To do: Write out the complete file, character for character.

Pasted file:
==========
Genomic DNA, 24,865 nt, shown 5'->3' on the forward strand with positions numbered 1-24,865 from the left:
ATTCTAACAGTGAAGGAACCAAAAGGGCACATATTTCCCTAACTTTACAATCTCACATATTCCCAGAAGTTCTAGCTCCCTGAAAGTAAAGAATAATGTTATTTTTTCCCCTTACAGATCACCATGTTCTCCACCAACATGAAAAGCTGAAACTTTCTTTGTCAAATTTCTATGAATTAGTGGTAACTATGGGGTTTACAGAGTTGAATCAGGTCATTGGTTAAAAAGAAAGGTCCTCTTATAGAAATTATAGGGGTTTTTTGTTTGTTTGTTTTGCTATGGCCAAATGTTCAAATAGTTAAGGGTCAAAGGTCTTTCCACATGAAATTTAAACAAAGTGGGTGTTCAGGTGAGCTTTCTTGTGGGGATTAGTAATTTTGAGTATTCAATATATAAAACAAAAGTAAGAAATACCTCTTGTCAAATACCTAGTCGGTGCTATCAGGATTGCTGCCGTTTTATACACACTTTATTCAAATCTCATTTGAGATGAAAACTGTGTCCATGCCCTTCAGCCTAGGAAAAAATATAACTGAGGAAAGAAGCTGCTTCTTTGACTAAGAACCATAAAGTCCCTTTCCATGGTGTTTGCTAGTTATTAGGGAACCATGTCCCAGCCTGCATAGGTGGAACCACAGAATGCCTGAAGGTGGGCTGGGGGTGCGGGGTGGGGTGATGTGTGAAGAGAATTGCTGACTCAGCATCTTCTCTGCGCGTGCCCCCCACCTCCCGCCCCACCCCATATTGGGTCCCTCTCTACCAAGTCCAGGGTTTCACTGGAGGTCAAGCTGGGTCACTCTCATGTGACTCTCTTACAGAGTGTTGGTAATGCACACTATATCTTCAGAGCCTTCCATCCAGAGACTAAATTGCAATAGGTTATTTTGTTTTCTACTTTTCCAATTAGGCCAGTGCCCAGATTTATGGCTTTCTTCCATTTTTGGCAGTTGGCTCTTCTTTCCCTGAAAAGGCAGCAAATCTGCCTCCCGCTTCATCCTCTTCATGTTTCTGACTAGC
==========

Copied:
Genomic DNA, 24,865 nt, shown 5'->3' on the forward strand with positions numbered 1-24,865 from the left:
ATTCTAACAGTGAAGGAACCAAAAGGGCACATATTTCCCTAACTTTACAATCTCACATATTCCCAGAAGTTCTAGCTCCCTGAAAGTAAAGAATAATGTTATTTTTTCCCCTTACAGATCACCATGTTCTCCACCAACATGAAAAGCTGAAACTTTCTTTGTCAAATTTCTATGAATTAGTGGTAACTATGGGGTTTACAGAGTTGAATCAGGTCATTGGTTAAAAAGAAAGGTCCTCTTATAGAAATTATAGGGGTTTTTTGTTTGTTTGTTTTGCTATGGCCAAATGTTCAAATAGTTAAGGGTCAAAGGTCTTTCCACATGAAATTTAAACAAAGTGGGTGTTCAGGTGAGCTTTCTTGTGGGGATTAGTAATTTTGAGTATTCAATATATAAAACAAAAGTAAGAAATACCTCTTGTCAAATACCTAGTCGGTGCTATCAGGATTGCTGCCGTTTTATACACACTTTATTCAAATCTCATTTGAGATGAAAACTGTGTCCATGCCCTTCAGCCTAGGAAAAAATATAACTGAGGAAAGAAGCTGCTTCTTTGACTAAGAACCATAAAGTCCCTTTCCATGGTGTTTGCTAGTTATTAGGGAACCATGTCCCAGCCTGCATAGGTGGAACCACAGAATGCCTGAAGGTGGGCTGGGGGTGCGGGGTGGGGTGATGTGTGAAGAGAATTGCTGACTCAGCATCTTCTCTGCGCGTGCCCCCCACCTCCCGCCCCACCCCATATTGGGTCCCTCTCTACCAAGTCCAGGGTTTCACTGGAGGTCAAGCTGGGTCACTCTCATGTGACTCTCTTACAGAGTGTTGGTAATGCACACTATATCTTCAGAGCCTTCCATCCAGAGACTAAATTGCAATAGGTTATTTTGTTTTCTACTTTTCCAATTAGGCCAGTGCCCAGATTTATGGCTTTCTTCCATTTTTGGCAGTTGGCTCTTCTTTCCCTGAAAAGGCAGCAAATCTGCCTCCCGCTTCATCCTCTTCATGTTTCTGACTAGC